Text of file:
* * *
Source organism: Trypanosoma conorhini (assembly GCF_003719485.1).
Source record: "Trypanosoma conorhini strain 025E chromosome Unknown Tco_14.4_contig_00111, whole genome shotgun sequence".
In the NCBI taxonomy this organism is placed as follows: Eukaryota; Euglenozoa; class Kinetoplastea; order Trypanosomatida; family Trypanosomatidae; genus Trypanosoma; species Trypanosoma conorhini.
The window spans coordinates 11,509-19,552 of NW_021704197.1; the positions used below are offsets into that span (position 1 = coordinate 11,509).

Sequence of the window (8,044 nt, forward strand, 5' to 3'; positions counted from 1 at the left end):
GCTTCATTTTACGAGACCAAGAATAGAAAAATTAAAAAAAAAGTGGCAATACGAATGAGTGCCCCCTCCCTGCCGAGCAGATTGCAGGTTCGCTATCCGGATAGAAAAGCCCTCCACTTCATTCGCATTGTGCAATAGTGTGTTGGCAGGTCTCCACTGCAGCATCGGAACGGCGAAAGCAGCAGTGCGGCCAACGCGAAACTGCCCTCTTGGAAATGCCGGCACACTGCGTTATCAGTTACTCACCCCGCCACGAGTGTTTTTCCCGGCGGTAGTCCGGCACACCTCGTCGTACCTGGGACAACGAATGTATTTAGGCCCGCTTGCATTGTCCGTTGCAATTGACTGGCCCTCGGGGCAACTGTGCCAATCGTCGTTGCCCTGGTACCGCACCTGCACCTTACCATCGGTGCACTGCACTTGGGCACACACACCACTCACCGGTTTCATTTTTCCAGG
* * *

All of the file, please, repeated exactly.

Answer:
Source organism: Trypanosoma conorhini (assembly GCF_003719485.1).
Source record: "Trypanosoma conorhini strain 025E chromosome Unknown Tco_14.4_contig_00111, whole genome shotgun sequence".
In the NCBI taxonomy this organism is placed as follows: Eukaryota; Euglenozoa; class Kinetoplastea; order Trypanosomatida; family Trypanosomatidae; genus Trypanosoma; species Trypanosoma conorhini.
The window spans coordinates 11,509-19,552 of NW_021704197.1; the positions used below are offsets into that span (position 1 = coordinate 11,509).

Sequence of the window (8,044 nt, forward strand, 5' to 3'; positions counted from 1 at the left end):
GCTTCATTTTACGAGACCAAGAATAGAAAAATTAAAAAAAAAGTGGCAATACGAATGAGTGCCCCCTCCCTGCCGAGCAGATTGCAGGTTCGCTATCCGGATAGAAAAGCCCTCCACTTCATTCGCATTGTGCAATAGTGTGTTGGCAGGTCTCCACTGCAGCATCGGAACGGCGAAAGCAGCAGTGCGGCCAACGCGAAACTGCCCTCTTGGAAATGCCGGCACACTGCGTTATCAGTTACTCACCCCGCCACGAGTGTTTTTCCCGGCGGTAGTCCGGCACACCTCGTCGTACCTGGGACAACGAATGTATTTAGGCCCGCTTGCATTGTCCGTTGCAATTGACTGGCCCTCGGGGCAACTGTGCCAATCGTCGTTGCCCTGGTACCGCACCTGCACCTTACCATCGGTGCACTGCACTTGGGCACACACACCACTCACCGGTTTCATTTTTCCAGG